Staff Publications

Staff Publications

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    'Staff publications' is the digital repository of Wageningen University & Research

    'Staff publications' contains references to publications authored by Wageningen University staff from 1976 onward.

    Publications authored by the staff of the Research Institutes are available from 1995 onwards.

    Full text documents are added when available. The database is updated daily and currently holds about 240,000 items, of which 72,000 in open access.

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Record number 552438
Title Value conflicts in mothers' snack choice for their 2- to 7-year-old children
Author(s) Damen, Femke W.M.; Luning, Pieternel A.; Hofstede, Gert Jan; Fogliano, Vincenzo; Steenbekkers, Bea L.P.A.
Source Maternal and Child Nutrition (2019). - ISSN 1740-8695
Department(s) Food Quality and Design
Information Technology
Publication type Refereed Article in a scientific journal
Publication year 2019
Keyword(s) children's dietary behaviour - diary research - food choice - healthy snack - interview - value conflict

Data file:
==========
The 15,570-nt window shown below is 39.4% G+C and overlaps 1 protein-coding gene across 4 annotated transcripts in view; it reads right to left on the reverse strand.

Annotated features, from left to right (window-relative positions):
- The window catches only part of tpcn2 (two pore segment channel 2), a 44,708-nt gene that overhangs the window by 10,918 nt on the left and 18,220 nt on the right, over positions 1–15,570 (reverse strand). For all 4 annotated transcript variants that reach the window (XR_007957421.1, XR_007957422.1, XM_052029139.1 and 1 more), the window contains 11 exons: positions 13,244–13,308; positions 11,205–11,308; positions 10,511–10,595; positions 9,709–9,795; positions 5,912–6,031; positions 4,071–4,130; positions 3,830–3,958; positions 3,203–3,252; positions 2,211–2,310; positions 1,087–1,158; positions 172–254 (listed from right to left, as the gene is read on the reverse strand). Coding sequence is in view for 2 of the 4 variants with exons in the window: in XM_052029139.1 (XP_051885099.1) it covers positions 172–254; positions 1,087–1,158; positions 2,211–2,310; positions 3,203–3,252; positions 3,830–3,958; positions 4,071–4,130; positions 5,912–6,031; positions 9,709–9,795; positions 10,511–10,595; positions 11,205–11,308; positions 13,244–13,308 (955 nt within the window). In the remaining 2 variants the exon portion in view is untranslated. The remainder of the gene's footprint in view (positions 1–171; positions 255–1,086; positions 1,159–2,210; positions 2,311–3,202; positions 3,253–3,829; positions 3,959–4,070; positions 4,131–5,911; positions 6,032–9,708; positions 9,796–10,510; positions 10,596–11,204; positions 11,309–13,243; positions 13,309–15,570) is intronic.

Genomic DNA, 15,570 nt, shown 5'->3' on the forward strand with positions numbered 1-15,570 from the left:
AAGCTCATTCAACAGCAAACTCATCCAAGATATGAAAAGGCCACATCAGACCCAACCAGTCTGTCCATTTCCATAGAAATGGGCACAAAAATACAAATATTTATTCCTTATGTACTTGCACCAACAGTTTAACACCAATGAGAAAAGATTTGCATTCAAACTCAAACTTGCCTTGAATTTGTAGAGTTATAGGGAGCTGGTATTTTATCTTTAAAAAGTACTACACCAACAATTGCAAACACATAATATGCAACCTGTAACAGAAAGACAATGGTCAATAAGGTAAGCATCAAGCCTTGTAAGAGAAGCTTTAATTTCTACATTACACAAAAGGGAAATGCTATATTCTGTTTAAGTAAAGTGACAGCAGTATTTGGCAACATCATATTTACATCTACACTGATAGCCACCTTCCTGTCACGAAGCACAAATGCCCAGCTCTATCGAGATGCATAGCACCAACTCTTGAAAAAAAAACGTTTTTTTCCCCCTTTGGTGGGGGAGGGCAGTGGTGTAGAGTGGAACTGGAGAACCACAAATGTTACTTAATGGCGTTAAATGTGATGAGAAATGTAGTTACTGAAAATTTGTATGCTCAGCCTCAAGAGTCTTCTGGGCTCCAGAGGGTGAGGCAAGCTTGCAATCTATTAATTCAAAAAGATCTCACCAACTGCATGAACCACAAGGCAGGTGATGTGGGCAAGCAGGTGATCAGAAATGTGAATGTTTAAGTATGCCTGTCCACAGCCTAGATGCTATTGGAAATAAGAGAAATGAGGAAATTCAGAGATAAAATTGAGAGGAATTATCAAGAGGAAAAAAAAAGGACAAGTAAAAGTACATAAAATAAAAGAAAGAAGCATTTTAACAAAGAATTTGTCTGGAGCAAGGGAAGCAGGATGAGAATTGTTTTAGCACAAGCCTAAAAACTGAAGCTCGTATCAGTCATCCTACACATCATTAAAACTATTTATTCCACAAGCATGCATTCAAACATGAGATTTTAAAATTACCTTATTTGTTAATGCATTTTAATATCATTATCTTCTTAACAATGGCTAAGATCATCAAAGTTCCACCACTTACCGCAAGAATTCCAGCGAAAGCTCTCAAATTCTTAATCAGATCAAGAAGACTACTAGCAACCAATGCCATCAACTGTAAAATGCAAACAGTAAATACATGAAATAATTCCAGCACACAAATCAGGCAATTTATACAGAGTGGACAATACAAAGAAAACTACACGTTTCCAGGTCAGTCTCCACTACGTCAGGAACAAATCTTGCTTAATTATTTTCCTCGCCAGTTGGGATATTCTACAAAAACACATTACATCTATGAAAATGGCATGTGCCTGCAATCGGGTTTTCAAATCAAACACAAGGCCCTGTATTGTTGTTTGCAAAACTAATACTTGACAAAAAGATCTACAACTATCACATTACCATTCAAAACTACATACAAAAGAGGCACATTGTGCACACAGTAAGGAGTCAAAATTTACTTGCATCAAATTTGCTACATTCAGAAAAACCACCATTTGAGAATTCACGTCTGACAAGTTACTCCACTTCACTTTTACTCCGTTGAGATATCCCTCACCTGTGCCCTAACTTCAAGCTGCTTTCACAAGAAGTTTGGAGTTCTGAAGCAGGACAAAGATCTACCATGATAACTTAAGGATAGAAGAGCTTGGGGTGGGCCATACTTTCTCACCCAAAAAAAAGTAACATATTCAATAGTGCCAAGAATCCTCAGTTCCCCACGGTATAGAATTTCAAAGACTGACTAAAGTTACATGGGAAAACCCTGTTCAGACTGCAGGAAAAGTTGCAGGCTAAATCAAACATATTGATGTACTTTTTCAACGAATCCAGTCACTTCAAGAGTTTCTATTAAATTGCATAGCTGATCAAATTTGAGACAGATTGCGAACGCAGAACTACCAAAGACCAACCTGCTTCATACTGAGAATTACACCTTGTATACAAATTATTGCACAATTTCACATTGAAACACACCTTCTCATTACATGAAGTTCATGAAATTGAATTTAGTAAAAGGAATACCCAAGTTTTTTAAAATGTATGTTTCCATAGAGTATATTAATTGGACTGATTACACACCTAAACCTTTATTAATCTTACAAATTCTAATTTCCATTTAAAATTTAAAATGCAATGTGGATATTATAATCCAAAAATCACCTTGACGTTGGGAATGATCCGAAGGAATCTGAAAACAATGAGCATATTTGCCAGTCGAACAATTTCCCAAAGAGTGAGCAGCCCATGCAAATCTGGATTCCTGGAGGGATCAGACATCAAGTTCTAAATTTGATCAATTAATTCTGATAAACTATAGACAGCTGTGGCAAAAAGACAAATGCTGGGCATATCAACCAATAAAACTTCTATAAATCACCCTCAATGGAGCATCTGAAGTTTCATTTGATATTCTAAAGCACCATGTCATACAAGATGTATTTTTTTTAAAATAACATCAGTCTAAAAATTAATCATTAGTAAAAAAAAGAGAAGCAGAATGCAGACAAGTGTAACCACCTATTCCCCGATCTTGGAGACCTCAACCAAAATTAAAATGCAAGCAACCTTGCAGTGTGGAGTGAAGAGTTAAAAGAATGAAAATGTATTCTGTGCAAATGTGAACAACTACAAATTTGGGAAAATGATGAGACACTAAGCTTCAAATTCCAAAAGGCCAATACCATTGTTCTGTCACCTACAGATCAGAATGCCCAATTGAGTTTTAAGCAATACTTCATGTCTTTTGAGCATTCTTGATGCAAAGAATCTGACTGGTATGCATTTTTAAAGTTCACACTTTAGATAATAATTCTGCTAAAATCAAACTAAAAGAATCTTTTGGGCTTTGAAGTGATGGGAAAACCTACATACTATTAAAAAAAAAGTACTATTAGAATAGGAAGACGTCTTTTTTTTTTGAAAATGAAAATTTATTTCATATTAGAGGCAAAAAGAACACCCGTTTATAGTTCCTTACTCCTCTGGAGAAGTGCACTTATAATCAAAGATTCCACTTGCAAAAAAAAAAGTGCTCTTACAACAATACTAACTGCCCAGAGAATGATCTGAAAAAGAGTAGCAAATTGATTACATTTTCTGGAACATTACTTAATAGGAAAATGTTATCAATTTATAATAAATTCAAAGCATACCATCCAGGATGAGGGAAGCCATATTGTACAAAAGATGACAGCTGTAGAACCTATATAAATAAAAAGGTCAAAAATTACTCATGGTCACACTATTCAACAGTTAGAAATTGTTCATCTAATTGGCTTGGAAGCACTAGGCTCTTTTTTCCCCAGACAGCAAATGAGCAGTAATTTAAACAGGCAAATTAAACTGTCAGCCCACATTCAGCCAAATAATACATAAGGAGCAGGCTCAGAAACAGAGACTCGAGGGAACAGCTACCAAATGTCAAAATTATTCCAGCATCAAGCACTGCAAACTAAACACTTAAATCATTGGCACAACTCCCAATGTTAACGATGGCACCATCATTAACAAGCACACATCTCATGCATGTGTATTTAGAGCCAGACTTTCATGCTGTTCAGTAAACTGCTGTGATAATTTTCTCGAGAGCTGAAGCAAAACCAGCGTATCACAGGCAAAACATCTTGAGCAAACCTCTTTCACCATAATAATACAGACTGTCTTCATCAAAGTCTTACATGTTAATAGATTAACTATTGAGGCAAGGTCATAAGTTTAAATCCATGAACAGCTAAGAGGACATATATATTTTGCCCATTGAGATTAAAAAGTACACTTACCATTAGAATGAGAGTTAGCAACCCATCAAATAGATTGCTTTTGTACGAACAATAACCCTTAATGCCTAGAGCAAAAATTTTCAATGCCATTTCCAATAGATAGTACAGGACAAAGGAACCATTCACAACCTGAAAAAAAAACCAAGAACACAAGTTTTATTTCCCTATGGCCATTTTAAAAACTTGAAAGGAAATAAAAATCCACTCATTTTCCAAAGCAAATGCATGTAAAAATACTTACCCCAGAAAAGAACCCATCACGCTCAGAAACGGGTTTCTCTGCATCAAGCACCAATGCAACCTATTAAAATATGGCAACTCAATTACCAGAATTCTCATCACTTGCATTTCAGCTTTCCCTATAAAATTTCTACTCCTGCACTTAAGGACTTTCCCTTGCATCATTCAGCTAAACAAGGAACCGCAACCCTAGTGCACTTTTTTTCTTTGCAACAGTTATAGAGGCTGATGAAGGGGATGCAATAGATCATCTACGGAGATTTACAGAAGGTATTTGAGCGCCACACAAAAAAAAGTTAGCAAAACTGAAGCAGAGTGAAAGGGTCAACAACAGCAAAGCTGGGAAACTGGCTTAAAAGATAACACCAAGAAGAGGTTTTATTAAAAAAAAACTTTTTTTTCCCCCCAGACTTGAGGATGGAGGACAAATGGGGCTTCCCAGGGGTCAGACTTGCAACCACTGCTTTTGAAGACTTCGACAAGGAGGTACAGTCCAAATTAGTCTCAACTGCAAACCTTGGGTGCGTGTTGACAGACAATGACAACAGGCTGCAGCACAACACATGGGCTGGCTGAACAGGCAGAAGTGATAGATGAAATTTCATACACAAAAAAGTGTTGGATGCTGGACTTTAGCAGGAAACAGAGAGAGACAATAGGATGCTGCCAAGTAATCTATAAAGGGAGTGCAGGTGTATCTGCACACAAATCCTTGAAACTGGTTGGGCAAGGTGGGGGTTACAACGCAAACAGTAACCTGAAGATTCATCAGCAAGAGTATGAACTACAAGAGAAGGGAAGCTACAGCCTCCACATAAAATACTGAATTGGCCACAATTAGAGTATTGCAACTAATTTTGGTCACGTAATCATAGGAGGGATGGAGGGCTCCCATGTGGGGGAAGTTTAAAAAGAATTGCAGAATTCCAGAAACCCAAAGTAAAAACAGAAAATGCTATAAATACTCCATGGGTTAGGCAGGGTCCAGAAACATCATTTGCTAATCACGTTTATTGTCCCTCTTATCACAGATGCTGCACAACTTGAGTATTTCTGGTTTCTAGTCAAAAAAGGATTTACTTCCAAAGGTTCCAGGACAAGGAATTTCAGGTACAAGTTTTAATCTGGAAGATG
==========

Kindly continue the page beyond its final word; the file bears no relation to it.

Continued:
Value conflicts appear when people experience struggles, doubts, and feelings of guilt when making food choices. This study aims to provide insight into value conflicts, which mothers may experience while providing snacks to their young children. Mothers are mainly responsible for providing the snacks their young children eat, making it a big responsibility for them as children's dietary behaviour tracks into adulthood. Possible value conflicts Dutch mothers (n = 136) experience while providing snacks to their 2- to 7-year-old children were investigated using food and motivation diaries and semi-structured interviews. Differences between mothers' educational level, first versus not-first child, and the differences in age of the children were taken into account. Results showed that the younger the children, the more value conflicts the mothers experienced. Mothers experienced most value conflicts when they provided snacks perceived as unhealthy. Six main value conflicts are elicited by this study, namely, conflicts between healthy and unhealthy snacks; conflicts between healthy and convenient snacks; conflicts related to providing snacks just before dinner; conflicts related to influence of others; conflicts when the child asks but the mother says “no”; and conflicts related to many unhealthy snacks at parties or visits. The insights gained in this study can be used for interventions to promote a healthier lifestyle, support the design of new snack products, and can give guidance for marketing challenges in global snack markets.

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